International Society for Science & Religion - Library Project

The Sacred Depths of Nature

by Ursula Goodenough

Introductory Essay by V. V. Raman

Biology has often come into conflict with religion. Yet, the hand of God (as envisioned in religion) is nowhere more spectacular than in Life. The simplest organism leaves one gasping in wonder. This book enhances that experience.

After briefly reviewing the earth’s origin, The Sacred Depths of Nature by Ursula Goodenough  guides us through an orchard of results and reflections. Goodenough articulates her covenant with Mystery. She uses pithy phrases like "Life has no choice but to evolve" [4]. She confesses that once she wallowed in poignant nihilism. She reminds us of "...all this complexity and awareness and intent and beauty and ... ability to apprehend it,” and that “we are all… creatures who are alive today, equally old, or equally recent " [85]. This is a lofty thought and, for all its scientific factualness, it is enriching, not competing with the vision of formation by a Creator. The author writes; "death is the price paid to have trees and clams and birds and grasshoppers, and death is the price to have human consciousness, to be aware of all that shimmering awareness and all that love" [151]. Here as elsewhere, her language is simple and clear, uncluttered by abstruse jargon or pedantic verbosity, and her prose is lucid, at times poetic. There are short quotes from thinkers and scriptures at the close of many chapters. She quotes from the Psalms and Walt Whitman as well as lesser known authors.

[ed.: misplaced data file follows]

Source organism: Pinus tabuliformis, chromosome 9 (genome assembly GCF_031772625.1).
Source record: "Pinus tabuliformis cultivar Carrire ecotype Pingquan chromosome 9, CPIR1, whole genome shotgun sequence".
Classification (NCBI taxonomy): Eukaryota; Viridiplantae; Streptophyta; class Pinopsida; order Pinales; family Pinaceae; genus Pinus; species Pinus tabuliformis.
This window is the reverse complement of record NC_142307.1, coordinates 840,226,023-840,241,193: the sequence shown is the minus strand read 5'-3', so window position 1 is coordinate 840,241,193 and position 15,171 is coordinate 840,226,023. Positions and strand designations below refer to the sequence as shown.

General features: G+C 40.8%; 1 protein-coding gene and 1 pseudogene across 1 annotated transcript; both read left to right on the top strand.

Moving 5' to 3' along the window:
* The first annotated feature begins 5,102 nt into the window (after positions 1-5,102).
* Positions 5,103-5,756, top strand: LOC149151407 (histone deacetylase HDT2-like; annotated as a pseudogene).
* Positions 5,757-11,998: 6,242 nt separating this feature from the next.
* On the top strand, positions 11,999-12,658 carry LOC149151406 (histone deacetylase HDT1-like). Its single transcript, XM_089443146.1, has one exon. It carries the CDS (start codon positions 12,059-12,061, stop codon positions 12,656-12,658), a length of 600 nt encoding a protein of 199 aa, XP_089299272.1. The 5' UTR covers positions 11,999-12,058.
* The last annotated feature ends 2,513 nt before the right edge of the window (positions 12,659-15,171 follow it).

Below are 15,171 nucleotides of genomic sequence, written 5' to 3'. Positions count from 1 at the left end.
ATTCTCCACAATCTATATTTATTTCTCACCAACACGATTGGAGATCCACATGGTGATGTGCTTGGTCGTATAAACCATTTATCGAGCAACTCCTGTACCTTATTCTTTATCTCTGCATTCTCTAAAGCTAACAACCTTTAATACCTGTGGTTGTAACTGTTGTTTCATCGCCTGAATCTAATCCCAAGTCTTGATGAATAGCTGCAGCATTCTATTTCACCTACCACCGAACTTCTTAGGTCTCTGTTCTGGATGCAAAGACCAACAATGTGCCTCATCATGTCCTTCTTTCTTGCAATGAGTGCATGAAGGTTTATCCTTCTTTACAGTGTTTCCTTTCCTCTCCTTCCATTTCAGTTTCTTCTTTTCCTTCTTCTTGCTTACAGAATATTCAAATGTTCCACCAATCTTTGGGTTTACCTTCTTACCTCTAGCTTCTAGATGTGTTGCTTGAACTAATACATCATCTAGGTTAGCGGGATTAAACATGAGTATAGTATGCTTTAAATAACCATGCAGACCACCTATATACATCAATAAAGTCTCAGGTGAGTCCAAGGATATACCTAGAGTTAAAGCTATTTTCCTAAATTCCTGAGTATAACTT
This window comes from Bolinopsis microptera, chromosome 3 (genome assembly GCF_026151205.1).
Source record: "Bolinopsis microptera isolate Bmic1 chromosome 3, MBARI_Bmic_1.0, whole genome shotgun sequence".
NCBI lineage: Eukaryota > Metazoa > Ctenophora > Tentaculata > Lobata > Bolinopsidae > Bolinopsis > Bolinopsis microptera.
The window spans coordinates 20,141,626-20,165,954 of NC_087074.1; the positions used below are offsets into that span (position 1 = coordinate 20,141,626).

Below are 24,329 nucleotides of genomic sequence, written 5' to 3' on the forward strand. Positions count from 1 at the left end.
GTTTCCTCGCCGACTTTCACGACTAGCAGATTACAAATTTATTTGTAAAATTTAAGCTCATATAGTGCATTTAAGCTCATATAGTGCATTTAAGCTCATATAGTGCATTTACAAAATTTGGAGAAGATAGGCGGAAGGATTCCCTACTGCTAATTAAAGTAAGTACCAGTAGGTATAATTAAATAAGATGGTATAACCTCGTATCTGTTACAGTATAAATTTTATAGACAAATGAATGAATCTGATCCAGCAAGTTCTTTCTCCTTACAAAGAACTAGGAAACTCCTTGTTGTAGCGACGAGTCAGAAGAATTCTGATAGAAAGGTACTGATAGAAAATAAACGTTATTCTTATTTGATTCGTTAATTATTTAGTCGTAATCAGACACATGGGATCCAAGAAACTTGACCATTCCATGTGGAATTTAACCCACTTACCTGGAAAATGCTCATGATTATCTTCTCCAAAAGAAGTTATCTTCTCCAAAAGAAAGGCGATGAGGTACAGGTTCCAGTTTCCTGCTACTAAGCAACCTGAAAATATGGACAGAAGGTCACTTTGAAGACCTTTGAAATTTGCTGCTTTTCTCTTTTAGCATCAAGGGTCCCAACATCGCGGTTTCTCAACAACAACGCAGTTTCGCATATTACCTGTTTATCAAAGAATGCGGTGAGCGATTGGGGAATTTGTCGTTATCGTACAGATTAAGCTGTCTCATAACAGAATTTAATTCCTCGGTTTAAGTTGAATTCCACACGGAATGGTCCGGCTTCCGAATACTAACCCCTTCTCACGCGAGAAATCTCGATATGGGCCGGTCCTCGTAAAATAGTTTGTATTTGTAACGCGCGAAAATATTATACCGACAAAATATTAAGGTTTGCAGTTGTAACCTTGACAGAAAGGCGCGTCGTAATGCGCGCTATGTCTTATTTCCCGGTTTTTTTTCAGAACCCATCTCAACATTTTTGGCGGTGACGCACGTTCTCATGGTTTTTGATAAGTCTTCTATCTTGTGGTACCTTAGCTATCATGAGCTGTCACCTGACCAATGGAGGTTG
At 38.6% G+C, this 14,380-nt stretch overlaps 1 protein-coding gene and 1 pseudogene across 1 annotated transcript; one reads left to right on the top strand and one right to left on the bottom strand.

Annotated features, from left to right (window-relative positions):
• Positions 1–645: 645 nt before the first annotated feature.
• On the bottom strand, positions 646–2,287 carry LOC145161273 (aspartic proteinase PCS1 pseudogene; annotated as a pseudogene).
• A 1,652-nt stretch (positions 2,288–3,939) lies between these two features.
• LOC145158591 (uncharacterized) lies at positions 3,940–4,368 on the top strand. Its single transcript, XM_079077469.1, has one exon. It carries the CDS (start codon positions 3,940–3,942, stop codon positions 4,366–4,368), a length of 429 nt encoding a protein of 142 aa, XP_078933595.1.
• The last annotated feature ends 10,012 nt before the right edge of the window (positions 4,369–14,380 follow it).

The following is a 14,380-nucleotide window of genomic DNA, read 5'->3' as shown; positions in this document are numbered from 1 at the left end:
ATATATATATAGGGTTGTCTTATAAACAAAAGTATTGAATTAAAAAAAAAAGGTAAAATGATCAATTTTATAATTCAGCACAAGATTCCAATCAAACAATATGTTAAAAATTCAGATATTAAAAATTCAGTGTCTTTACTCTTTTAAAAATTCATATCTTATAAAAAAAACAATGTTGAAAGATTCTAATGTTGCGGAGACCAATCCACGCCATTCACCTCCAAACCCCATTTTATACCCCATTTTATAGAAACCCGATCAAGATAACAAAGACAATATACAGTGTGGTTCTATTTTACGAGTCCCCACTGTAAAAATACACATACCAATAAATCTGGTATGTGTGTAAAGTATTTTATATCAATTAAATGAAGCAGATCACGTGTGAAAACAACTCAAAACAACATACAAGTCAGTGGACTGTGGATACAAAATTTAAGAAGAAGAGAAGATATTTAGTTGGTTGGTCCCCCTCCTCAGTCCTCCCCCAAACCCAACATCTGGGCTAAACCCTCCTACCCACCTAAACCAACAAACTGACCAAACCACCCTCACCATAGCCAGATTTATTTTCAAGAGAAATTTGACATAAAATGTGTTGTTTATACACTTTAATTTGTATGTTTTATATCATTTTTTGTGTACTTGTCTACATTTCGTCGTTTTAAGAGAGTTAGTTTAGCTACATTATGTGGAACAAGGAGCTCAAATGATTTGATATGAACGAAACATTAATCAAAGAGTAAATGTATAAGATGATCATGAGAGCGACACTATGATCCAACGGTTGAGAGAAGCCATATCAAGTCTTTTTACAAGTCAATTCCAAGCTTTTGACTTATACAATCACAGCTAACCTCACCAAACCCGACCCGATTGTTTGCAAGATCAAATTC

While Goodenough admits her inability to resonate with some traditional beliefs. She shows how one can respond religiously to the facts of rigorous science.

One can undergo deep religious experience, even when anchored to science. When this scientific mind contemplates Nature, it is reminded of a Pawnee prayer; “remember, remember the sacredness of things” [86]. Traditional religions stress personal conduct in relation to others. Many of them express reverence for the powers and principles of Nature. In the face of the technological assault on the environment, there is a crying need for a planetary ethic. Goodenough states that her agenda “for this book is to outline the foundations for such a planetary ethic, an ethic that would make no claim to supplant existing traditions but would seek to coexist with them, informing our global concerns” [xv-xvii]. The concluding chapter of the book explores this idea further. There is no doubt that as we move forward, carrying the boons and burdens of the technological onslaught, we must enlarge our ethical visions in rapidly changing contexts. This can be effectively done with the help of the deep understanding that science offers, and the reverential humility toward the natural world that wisdom fosters.

Goodenough says this with a flourish, "I walk through the Missouri woods and the organisms are everywhere, seen and unseen, flying about or pushing through the soil or rummaging under the leaves, adapting and reproducing. I open my senses to them and we connect" [73-74]. This book accomplishes its goals with great charm and insight. Whether about meaning or sex, sexuality or death, Goodenough’s discussions are insightfully grounded on sound biology.